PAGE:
Several events have been organised to mark the 80th year since the Kokoda Track Campaign in Papua New Guinea during World War Two.
CAPTION: Lieutenant Colonel Leigh Partridge, commanding officer of the 16th Battalion, Royal Western Australia Regiment, lays a wreath during a dawn service commemorating 80 years since the start of the Battle of Brigade Hill, along the Kokoda Track, in Papua New Guinea. Story and photo by Warrant Officer Class Two Max Bree.
On one of them, after starting from opposite ends of the track, soldiers from 16th Battalion, Royal Western Australia Regiment (16RWAR) and 39th Operational Support Battalion (39OSB) came together for a dawn service at a site on Brigade Hill on September 6 to commemorate the 62 Australian soldiers killed in fighting there.
The sounds of insects and the occasional bird that could be heard during the ceremony were a far cry from those of gunfire, grenades and shouted orders that rang out across the battle site 80 years ago.
Over two days’ fighting in September 1942, Japanese forces engaged the forward Australian elements at Mission Ridge, before flanking and sending an attack force up Brigade Hill.
Despite fierce resistance, the Japanese exploited gaps in the line and forced the Aussies off the high ground and into the jungle.
16RWAR is a successor unit to 2/16 Battalion, which fought in the battle, while 39OSB carries lineage of militia unit 39 Battalion, one of the first committed to fight in the Kokoda campaign.
Commanding Officer 16RWAR Lieutenant Colonel Leigh Partridge said the mud, mountains and vegetation would have made the area difficult to fight in.
“During this battle there were bayonet attacks, brutal close combat. There was encirclement, there were counter-attacks and then Australian elements broke contact and moved to the rear to establish subsequent defensive positions,” he said.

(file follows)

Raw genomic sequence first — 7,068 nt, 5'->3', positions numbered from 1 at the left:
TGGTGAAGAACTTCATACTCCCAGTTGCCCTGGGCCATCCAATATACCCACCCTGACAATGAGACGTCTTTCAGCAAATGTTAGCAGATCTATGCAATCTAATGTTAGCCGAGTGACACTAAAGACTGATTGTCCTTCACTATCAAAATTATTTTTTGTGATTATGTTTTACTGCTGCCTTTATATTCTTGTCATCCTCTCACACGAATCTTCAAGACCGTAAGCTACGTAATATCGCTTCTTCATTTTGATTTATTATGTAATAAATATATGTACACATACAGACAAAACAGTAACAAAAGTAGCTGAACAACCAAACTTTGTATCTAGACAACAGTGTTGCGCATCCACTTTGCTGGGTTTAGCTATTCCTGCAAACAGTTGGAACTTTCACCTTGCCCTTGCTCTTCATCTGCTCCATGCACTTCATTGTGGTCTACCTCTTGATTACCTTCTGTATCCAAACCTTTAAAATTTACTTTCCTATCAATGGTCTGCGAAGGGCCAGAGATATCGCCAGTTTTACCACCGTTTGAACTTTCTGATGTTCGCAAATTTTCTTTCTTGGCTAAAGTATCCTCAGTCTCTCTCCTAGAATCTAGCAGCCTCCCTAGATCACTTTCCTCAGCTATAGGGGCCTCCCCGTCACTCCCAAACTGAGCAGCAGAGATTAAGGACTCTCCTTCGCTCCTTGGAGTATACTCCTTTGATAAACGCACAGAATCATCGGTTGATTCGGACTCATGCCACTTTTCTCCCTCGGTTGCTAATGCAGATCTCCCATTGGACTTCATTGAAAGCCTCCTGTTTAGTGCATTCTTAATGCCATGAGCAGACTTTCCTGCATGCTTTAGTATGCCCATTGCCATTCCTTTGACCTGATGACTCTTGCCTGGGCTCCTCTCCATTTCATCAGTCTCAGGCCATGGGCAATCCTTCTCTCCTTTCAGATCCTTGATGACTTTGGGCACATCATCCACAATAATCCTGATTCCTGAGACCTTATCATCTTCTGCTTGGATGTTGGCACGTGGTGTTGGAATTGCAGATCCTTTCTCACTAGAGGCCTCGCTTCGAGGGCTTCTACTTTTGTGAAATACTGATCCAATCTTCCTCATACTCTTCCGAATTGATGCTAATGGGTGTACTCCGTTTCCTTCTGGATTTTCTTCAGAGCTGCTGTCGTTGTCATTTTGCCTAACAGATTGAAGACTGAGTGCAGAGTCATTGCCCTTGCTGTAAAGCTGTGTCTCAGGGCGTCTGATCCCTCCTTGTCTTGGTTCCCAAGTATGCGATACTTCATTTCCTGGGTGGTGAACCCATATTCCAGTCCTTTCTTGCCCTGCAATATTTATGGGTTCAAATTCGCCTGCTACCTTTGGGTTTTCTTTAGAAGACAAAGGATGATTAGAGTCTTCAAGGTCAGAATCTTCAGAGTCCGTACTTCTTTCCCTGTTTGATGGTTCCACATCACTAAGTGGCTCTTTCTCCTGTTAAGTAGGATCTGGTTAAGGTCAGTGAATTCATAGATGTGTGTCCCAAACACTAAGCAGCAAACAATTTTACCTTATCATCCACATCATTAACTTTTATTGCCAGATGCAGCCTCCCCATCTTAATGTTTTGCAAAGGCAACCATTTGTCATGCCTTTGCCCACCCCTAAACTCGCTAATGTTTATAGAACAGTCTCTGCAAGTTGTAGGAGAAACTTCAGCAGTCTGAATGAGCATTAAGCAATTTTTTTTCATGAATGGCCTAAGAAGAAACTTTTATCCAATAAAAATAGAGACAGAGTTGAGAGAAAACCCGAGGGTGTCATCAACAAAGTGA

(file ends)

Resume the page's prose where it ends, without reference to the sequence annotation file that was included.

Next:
Just before the battle, 39 Battalion – who’d been fighting without rest for weeks – were relieved by the 2/27 Battalion on nearby Mission Ridge.
They moved passed 2/14 and 2/16 Battalions on their way back.
“We are re-enacting what was a rear passage of lines with the 39th withdrawing from the north and the 2/16 Bn reinforcing from the south,” Lieutenant Colonel Partridge said.
The Japanese flanking attack up Brigade Hill cut off the three infantry battalions from their HQ.
Counter-attacks from the 2/14 and 2/16 overran several Japanese positions but they were forced back by enemy reinforcements.
HQ troops later withdrew down the track, while the infantry battalions were forced down a steep jungle-covered mountain.
The 2/14 and 2/16 made it to HQ shortly after, but the 2/27 was stuck in the jungle for about two weeks, trying to reach retreating friendly forces.
Following the service, commanding officer 39OSB Lieutenant Colonel David Ready paid tribute to the link between his unit and the Papuan people.
“The Papuan Infantry Battalion and the 39th were the first two units committed to battle. There’s 80 years of shared fighting history,” he said.
“A lot of people remember the Fuzzy Wuzzy Angels, not the fact that the Papuans fought as well.
“Without them, there’s no way you could fight effectively in this environment.”
One thought on “Remembering Kokoda”
For the first decades of my life, I never knew the PNG route as anything but the Kokoda Trail. Then there emerged talk of the Kokoda Track.
In the entrance to the Roman Catholic cathedral off Victoria Square in Adelaide, there hang several regimental colours, including those of the 43 Bn which, in the 1970s, became a Reserve unit known as The Bushman’s Rifles since it did its training in major blocks to suit the farmers etc.
Among the battle honours are clearly shown “Kokoda Trail.”
Interesting that Wiki heads the relevant article Kokoda Track with the opening paragraph stating “also known as Kokoda Trail..